In sum, the federal government has a unique role in funding the R&D crucial for our national needs, but the federal share of R&D spending as a percentage of GDP is now at its lowest point since the 1950s. The CJS bill is singularly responsible for determining over 50 percent of the annual federal investment in non-defense, non-biomedical research - research that is essential for our long-term economic growth, security, and prosperity.

Given the importance of federal support for R&D and the vital role played by the CJS Subcommittees in funding a substantial portion of this research, we urge you and your colleagues to do everything you can to ensure a sufficient CJS 302(b) allocation. Doing so will allow the Subcommittees to support the R&D investments necessary to meet our nation’s challenges and opportunities.


The Census Project
Coalition for Aerospace and Science
Coalition for National Science Funding
Crime and Justice Research Alliance
The NIST Coalition

AASRO (Association of Academic Survey Research Organizations)
American Anthropological Association
American Association for the Advancement of Science
American Association of Geographers
American Association of Physics Teachers
American Astronomical Society
American Educational Research Association
American Geophysical Union
American Institute for Medical and Biological Engineering (AIMBE)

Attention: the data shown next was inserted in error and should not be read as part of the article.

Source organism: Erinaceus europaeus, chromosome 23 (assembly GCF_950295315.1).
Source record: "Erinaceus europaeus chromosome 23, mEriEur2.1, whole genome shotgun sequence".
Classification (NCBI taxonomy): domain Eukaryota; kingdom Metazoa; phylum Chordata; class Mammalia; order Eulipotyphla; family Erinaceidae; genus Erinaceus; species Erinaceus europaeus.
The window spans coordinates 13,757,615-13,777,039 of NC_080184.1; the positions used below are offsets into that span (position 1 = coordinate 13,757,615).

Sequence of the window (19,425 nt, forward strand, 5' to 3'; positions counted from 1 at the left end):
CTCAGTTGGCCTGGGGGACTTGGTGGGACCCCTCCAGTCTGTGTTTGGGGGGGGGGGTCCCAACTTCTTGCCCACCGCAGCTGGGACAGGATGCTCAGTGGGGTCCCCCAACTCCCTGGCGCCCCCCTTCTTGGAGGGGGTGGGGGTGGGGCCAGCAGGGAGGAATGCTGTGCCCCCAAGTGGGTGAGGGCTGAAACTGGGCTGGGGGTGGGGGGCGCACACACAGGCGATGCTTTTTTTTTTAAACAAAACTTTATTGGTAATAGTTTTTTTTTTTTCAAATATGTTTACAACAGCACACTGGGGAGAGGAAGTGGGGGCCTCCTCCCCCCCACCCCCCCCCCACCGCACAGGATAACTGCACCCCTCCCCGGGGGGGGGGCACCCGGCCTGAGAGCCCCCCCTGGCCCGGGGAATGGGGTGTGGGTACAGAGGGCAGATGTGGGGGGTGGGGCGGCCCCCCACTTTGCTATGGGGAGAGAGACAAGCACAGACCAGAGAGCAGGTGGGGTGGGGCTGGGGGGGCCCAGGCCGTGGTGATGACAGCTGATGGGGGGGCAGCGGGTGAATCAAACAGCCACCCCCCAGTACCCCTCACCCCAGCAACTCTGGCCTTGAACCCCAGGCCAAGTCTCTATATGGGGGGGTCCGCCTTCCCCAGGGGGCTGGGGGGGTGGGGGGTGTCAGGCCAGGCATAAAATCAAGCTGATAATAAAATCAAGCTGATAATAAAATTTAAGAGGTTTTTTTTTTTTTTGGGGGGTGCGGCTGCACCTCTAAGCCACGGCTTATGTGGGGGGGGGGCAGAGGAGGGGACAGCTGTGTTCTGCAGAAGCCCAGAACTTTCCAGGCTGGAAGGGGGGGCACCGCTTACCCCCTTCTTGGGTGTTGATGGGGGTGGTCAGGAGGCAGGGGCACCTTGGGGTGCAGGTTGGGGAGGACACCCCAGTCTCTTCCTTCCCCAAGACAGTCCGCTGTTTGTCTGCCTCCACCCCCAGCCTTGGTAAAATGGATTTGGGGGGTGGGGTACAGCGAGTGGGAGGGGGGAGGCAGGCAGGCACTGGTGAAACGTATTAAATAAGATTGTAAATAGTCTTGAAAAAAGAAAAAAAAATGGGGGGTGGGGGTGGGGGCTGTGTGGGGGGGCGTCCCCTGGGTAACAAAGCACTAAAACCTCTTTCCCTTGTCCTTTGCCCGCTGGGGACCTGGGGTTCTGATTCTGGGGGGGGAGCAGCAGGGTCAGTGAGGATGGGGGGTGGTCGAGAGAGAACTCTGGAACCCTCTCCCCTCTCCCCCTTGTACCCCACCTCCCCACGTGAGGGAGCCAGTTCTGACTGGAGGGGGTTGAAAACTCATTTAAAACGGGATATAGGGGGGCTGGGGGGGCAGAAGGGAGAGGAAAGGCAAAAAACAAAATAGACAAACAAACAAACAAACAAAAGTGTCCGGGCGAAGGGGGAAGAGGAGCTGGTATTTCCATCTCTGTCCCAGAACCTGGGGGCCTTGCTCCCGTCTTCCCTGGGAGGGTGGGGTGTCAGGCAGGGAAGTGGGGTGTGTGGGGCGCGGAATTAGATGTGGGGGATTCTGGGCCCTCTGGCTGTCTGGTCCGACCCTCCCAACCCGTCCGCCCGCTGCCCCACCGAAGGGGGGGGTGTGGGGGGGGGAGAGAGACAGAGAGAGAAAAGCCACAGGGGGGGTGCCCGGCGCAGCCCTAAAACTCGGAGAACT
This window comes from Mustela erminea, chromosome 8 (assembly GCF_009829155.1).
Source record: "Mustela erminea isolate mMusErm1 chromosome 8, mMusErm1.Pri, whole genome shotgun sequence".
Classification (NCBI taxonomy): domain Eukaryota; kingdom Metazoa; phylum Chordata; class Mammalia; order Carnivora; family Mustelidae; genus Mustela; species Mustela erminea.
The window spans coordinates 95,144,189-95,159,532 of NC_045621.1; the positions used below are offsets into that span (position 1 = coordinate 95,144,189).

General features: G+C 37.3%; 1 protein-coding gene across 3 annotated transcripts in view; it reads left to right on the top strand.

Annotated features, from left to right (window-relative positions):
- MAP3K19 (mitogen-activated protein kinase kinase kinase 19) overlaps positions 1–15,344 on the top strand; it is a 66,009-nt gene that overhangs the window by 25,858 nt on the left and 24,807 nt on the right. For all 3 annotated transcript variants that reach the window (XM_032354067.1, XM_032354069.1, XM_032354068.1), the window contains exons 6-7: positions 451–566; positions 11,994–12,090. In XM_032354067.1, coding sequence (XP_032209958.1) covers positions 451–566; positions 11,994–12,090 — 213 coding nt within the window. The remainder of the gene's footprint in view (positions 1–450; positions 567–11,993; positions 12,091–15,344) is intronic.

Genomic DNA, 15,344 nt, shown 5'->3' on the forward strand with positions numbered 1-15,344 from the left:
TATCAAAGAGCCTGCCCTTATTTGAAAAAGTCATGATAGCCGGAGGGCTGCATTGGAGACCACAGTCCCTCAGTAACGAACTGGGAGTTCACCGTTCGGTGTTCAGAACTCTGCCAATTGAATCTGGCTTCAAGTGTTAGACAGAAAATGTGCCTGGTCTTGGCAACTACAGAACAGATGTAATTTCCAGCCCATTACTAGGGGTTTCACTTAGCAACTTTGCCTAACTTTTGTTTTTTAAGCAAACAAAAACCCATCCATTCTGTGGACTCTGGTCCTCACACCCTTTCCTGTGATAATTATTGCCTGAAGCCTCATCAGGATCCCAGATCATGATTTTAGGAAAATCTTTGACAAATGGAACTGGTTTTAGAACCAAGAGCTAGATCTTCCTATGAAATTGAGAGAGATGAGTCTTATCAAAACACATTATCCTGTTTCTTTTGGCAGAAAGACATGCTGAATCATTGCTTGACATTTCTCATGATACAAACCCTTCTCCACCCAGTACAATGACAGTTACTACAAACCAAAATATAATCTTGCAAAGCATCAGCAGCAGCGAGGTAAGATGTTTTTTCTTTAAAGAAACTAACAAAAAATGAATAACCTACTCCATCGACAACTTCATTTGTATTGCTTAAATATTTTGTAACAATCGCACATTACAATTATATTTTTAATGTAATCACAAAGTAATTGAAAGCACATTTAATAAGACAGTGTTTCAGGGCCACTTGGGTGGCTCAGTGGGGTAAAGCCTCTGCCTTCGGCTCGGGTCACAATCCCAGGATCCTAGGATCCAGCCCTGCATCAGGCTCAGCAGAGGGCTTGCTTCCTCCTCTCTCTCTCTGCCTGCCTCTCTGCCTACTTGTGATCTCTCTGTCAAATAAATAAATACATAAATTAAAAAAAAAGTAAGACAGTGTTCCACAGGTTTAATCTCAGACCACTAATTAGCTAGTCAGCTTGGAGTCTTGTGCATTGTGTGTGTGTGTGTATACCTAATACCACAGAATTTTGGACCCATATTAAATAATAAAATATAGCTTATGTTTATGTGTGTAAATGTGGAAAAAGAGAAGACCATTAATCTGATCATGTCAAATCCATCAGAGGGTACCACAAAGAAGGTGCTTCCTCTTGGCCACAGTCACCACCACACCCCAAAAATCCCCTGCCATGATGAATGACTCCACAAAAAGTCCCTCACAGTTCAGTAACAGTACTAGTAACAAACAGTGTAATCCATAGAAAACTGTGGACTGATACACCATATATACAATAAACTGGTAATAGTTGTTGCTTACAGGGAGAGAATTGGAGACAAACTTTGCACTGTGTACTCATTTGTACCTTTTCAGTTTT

American Institute of Biological Sciences
American Institute of Physics
American Mathematical Society
American Physical Society
American Physiological Society
American Psychological Association
American Society for Microbiology
American Society of Agronomy
American Society of Civil Engineers
American Society of Plant Biologists
American Sociological Association
American Statistical Association
Annis Water Resources Institute - Grand Valley State University
Arafune Government Relations, LLC
Associated Universities Inc.
Association for Psychological Science
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Association for Women in Mathematics
Association for Women in Science
Association of American Medical Colleges
Association of American Universities
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Association of Science-Technology Centers (ASTC)
Bermuda Institute of Ocean Sciences (New York and Bermuda)
Biophysical Society
Boise State University
Boston University
Brandeis University
Brown University
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Center for Coastal Studies
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Coalition for Academic Scientific Computation
Computing Research Association
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Cornell University
Council for Community Economic Research
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Department of Ocean, Earth & Atmospheric Sciences, Old Dominion University
Duke University
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Ecological Society of America
Environmental Defense Fund
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Eversole Associates
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Geological Society of America
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Linguistic Society of America
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Mineralogical Society of America
National Association of Development Organizations
National Association of Marine Laboratories
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Sea Grant Association
Society for American Archaeology
Society for Industrial and Organizational Psychology
Society for Neuroscience
Society for Research in Child Development